GQ | 2016

I was invited by GQ to attend the 2nd edition of Van Heusen + GQ Fashion Nights, where top designers get to showcase the latest in menswear. Needless to say, I was thrilled and ended up having a wonderful time. Ever since its inception in 2008, GQ India has been on the forefront of all things related to the modern Indian man. The last 7 years have seen GQ play an instrumental role in revolutionising menswear in India, bringing about a tidal wave of change that has trickled down to the average man on the streets, further substantiated by Fashion Nights, 2016.  


Known for their progressive take on fashion, Shantanu & Nikhil, opened Day 1 by unveiling an exclusive line of wearable menswear called “Kashmiriyat 1990”, inspired by the tribal men of Kashmir Valley. Staying true to their identity, the collection highlighted their sensibilities of layering with materials such as leather and metal with asymmetrical draped and structured silhouettes. 

Deriving inspiration from the ancient warrior clothing of Japan, Abhishek Paatni's collection included techniques like quilting, sashiko stitching and panel work. The collection captured the undying spirit of the ancient Samurai warrior and their celebration of the art of war. Classics like the kimono and hakamawere were re-interpreted into a modern avatar where functionality met tradition.

On the other hand, Sahil Aneja’s collection drew inspiration from the modern man who has evolved out of his comfort zone into the fusion-led and dynamic international fashion world. With a mix of colours like bottle green, grey, deep wine and dark blue, the collection was fit for the quintessentially refined man who loves a pop of colour with a slight twist.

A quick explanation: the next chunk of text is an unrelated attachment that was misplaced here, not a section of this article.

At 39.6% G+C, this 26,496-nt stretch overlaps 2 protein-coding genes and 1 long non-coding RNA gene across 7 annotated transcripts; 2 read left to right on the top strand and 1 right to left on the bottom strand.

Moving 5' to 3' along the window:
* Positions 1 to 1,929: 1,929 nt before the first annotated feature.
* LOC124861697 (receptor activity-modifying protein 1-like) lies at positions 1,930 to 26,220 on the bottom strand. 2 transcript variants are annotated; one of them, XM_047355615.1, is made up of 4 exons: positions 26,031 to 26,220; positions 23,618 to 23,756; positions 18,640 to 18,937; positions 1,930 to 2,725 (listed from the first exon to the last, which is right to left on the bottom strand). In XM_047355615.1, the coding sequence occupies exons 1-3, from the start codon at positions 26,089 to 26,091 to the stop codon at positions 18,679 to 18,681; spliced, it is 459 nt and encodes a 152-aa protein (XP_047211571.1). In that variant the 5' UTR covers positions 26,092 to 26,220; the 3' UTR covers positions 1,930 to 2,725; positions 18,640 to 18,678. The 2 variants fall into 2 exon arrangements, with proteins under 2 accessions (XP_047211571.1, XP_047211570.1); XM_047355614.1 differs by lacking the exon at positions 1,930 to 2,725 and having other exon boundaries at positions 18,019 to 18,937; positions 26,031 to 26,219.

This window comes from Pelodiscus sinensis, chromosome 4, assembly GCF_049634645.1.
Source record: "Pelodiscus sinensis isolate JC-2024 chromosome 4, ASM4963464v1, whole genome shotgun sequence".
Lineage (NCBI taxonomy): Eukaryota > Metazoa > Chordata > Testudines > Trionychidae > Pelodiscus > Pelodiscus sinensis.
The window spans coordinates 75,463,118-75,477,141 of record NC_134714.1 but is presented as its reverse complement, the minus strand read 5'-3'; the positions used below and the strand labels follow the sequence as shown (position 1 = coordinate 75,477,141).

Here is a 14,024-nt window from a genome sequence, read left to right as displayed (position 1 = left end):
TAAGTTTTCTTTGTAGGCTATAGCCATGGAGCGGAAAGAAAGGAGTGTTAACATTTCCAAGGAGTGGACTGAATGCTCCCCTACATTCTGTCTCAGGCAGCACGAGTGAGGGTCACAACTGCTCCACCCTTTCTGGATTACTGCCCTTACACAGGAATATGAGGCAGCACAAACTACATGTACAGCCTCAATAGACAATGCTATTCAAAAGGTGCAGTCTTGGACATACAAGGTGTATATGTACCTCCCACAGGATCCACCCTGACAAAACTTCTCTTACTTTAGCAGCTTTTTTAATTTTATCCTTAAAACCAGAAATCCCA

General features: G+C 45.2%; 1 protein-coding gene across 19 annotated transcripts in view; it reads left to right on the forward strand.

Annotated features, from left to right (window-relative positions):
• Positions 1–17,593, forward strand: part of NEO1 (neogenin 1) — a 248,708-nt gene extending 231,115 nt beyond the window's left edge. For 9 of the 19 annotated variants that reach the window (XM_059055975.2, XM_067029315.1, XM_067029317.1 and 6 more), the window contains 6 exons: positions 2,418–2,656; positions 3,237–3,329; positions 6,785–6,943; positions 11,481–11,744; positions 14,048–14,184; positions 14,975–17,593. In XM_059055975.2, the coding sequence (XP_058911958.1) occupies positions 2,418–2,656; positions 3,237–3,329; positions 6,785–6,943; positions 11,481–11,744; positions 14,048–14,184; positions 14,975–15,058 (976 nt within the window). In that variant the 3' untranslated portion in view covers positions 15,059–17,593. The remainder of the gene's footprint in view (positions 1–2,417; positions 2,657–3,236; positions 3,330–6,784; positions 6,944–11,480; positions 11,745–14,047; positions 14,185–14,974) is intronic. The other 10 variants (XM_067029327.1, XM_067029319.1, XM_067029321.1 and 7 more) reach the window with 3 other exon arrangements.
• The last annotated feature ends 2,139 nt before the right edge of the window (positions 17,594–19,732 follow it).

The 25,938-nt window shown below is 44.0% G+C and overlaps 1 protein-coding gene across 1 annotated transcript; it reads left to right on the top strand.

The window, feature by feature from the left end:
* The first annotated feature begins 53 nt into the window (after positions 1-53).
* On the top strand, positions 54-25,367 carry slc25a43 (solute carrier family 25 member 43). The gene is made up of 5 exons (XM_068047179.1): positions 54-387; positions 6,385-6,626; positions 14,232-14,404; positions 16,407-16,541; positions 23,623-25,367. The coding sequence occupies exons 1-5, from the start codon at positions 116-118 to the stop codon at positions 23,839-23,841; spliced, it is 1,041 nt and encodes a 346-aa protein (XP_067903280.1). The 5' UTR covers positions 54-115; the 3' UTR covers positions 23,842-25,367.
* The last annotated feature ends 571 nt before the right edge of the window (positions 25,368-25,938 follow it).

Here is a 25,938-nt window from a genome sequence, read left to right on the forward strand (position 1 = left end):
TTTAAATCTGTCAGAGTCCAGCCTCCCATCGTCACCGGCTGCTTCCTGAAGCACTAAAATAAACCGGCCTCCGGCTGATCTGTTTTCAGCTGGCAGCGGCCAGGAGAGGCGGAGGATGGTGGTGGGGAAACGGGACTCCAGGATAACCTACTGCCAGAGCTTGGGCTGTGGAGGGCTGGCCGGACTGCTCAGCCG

Rohit Gandhi and Rahul Khanna closed Day 1 with a collection that was minimalistic and architectural, with grid-like structures, retro colours, stripes, surface texture and metal embroidery, giving it a glamorous, classic feel.

The evening also witnessed Van Heusen showcase an exclusive premium apparel line of luxury menswear. Designed with heritage craftsmanship and a perfect blend of sophistication, the range includes finely crafted, sculpted shirts and suits for the urban man. 


Day 2 began with Rajesh Pratap Singh's collection that focused on the winter of 2017, with emphasis on garment engineering and deconstruction. The colour palette was deep and dark with a blend of wool silk, wool cotton and wool linen fabrics. The collection highlighted his principle aim of having a core Indian aesthetic that prioritises comfort, irrespective of geographical bearings.

Kunal Rawal's collection "Grey Method" consisted of a wearable line showcasing a diverse play with Indian as well as western silhouettes. He kept the fabrication, colour palette, embroidery and panelling extremely classic.  

Rohit Bal's finale collection bordered on adventurous experimentation. His collection highlighted incredible silhouettes with intricate patterns and detailing. Bal's collection was definitely for the bravehearted, embodying the spirit of spontaneity.  

Van Heusen showcased an exclusive line called "Fashion Formals", creating a fluidic play between art and fashion. Inspired by Kinetic and Optical art, the range included an array of patterns and hues with optical graphics that represented technological progress in the modern world.